• Making plans and ensuring that everyone follows them
  • Procuring whatever resources are necessary to the project's success

Generally speaking, it is not the project manager's job to actually carry out the work involved in any given project - rather, they will divide up the work between different parts of their workforce and ensure that the project progresses as planned from start to finish. However, a project manager will usually be expected to have a strong understanding of the work they are overseeing.

Click here to browse the latest project manager jobs from Hyper Recruitment Solutions.


Why Are Project Managers Important?

The project manager's role is a critical one because they keep everything running smoothly throughout each project. While talented workers are of course crucial to the success of any organisation, a talented project manager can be just as valuable because they will ensure that all workers are operating in harmony while sticking to the overarching plan. Without a capable project manager at the helm, projects can lapse into chaos and end up missing their deadlines and exceeding their budgets.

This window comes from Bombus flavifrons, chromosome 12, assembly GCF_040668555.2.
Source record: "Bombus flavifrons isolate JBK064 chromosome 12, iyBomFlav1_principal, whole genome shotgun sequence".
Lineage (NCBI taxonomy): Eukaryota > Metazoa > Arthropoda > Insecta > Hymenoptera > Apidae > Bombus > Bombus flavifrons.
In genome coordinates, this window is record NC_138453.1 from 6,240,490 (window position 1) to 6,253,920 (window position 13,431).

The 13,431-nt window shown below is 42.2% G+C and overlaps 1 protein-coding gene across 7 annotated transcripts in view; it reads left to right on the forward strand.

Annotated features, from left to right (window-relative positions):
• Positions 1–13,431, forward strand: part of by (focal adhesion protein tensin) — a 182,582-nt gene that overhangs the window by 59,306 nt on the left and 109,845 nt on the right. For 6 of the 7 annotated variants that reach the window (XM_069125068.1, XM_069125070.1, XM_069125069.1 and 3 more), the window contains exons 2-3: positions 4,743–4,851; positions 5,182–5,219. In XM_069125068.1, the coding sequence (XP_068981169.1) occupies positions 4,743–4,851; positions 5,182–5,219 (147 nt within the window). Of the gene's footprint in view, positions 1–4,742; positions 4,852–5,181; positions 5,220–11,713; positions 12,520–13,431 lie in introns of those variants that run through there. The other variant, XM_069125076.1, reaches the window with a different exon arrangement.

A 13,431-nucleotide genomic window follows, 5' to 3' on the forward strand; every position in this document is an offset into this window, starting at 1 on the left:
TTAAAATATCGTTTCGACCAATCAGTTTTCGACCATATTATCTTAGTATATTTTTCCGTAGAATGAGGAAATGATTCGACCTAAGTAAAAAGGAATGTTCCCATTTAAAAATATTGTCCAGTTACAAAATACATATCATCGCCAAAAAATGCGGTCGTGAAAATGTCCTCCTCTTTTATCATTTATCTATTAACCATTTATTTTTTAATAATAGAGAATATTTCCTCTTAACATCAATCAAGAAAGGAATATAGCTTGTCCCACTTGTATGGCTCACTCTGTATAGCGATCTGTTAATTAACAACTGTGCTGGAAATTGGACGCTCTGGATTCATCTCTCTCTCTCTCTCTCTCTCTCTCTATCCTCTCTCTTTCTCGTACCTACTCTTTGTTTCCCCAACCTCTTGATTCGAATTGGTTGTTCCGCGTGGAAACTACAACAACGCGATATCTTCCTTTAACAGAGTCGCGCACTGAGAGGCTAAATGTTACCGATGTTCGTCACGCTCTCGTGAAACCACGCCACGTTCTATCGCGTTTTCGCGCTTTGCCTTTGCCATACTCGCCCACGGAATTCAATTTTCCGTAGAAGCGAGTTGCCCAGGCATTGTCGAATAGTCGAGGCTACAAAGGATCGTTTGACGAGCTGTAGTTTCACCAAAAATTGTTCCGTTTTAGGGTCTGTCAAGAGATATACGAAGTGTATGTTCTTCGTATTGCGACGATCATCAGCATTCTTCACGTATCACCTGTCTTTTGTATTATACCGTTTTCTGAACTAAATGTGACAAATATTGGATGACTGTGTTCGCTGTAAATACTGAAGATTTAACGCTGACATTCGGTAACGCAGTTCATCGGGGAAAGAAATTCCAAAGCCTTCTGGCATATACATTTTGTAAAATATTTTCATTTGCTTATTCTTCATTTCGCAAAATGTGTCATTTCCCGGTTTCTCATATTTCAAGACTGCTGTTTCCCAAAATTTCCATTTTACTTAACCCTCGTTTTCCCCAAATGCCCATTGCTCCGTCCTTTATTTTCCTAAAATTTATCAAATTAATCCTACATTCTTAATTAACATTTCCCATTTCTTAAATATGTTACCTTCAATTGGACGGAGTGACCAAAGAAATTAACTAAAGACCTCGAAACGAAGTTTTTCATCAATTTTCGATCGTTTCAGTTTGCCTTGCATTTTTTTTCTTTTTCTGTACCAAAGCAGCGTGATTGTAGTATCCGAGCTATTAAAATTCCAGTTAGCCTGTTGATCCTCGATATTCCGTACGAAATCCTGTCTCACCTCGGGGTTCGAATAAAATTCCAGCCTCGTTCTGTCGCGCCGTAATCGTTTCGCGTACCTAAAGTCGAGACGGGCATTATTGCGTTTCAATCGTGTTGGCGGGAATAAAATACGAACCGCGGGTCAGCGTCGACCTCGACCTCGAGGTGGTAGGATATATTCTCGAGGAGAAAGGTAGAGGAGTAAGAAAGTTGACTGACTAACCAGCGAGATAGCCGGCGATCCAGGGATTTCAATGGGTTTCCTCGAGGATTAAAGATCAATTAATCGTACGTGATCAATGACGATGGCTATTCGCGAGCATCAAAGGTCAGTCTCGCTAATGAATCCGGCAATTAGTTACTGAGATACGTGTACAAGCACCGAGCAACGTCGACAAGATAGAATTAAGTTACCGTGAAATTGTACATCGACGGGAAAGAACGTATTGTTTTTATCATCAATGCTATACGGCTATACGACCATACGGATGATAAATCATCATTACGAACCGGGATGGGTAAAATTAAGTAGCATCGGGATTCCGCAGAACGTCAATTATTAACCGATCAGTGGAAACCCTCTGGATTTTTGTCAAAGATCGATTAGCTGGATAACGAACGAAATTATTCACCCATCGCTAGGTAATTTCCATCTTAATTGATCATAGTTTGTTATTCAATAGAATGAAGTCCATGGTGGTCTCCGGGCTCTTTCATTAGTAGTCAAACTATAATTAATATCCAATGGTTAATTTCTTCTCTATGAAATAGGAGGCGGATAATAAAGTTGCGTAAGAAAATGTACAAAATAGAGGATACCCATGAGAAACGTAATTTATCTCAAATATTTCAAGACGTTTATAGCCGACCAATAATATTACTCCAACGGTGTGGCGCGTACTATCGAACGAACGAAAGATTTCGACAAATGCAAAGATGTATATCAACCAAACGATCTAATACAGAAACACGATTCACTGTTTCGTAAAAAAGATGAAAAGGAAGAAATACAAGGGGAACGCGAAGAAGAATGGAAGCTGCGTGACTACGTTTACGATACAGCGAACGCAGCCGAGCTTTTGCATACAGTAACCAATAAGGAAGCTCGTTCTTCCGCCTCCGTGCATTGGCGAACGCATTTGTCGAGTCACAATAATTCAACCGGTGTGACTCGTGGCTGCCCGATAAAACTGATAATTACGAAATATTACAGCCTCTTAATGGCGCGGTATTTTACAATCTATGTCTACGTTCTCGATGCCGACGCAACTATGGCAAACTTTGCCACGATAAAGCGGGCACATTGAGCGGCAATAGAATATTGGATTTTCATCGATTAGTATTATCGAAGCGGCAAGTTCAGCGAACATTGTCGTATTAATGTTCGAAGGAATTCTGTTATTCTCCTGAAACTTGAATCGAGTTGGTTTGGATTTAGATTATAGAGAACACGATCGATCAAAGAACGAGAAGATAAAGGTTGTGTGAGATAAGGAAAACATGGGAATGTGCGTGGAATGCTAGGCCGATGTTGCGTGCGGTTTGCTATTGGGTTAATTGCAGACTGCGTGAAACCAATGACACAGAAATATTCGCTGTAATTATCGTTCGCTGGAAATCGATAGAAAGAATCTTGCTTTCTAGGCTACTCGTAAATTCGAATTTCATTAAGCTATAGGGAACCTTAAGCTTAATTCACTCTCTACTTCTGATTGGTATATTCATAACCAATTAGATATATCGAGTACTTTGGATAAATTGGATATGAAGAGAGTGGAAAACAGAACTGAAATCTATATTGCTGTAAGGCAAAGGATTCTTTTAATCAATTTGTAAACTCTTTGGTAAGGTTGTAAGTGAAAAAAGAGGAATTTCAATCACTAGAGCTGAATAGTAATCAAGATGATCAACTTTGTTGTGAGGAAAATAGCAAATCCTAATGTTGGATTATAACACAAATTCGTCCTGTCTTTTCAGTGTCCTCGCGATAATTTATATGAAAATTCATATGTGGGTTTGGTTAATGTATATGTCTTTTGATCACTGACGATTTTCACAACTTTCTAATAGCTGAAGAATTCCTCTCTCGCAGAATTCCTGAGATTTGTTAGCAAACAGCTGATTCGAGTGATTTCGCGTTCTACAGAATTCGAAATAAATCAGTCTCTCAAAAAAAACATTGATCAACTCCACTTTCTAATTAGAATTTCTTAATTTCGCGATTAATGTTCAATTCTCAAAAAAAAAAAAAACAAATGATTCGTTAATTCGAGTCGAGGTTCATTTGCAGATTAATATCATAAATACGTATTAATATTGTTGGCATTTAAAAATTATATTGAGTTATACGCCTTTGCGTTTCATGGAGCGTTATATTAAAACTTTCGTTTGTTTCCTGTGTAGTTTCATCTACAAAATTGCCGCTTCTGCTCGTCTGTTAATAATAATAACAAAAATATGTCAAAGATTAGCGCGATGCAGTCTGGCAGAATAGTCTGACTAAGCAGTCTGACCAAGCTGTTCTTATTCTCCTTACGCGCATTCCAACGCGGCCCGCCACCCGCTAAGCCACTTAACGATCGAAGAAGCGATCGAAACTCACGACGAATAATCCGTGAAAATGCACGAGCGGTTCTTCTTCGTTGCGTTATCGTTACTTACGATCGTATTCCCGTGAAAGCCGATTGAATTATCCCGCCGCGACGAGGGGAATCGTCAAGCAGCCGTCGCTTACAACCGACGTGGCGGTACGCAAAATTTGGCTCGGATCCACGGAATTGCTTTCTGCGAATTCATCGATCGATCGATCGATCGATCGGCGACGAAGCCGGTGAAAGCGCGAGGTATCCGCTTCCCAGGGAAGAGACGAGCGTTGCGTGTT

Project Manager - Job Requirements

While different fields require different things of their project managers, every good project manager should:

  • Have good communication skills
  • Work well under pressure
  • Know how to co-ordinate and motivate members of a team
  • Be able to work to a strict schedule
  • Have strong organisational skills

Looking for a job in project management? Browse project manager vacancies >

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Graduating from university is a great feeling, but tossing your mortarboard in the air is also the precursor to one of the biggest and scariest steps you'll ever have to take: the step away from student life and into the world of work.

Searching for your first full-time job can be a gruelling and demoralising task. If you've just left university, you probably don't have a whole lot of relevant work experience just yet, and as a result you may feel that you're at a significant disadvantage as you struggle to get a foot on that all-important first rung of the career ladder. But rest assured that there are many employers out there who are desperate to recruit talented graduates like yourself - you just have to make sure they know about you!

With that in mind, here - courtesy of science job specialists Hyper Recruitment Solutions - are 5 top tips for graduates who are looking for jobs:

1) Before you apply for anything, Google yourself.

No matter what sort of role you're looking to land, you can bet that the person who receives your job application will pop your name into a search engine before deciding whether or not to offer you an interview. This is the 21st century, and these days, potential employers will often scrutinise your online presence just as much as your CV. So make sure you're not showing them anything you don't want them to see!

Before you begin your job search, you should: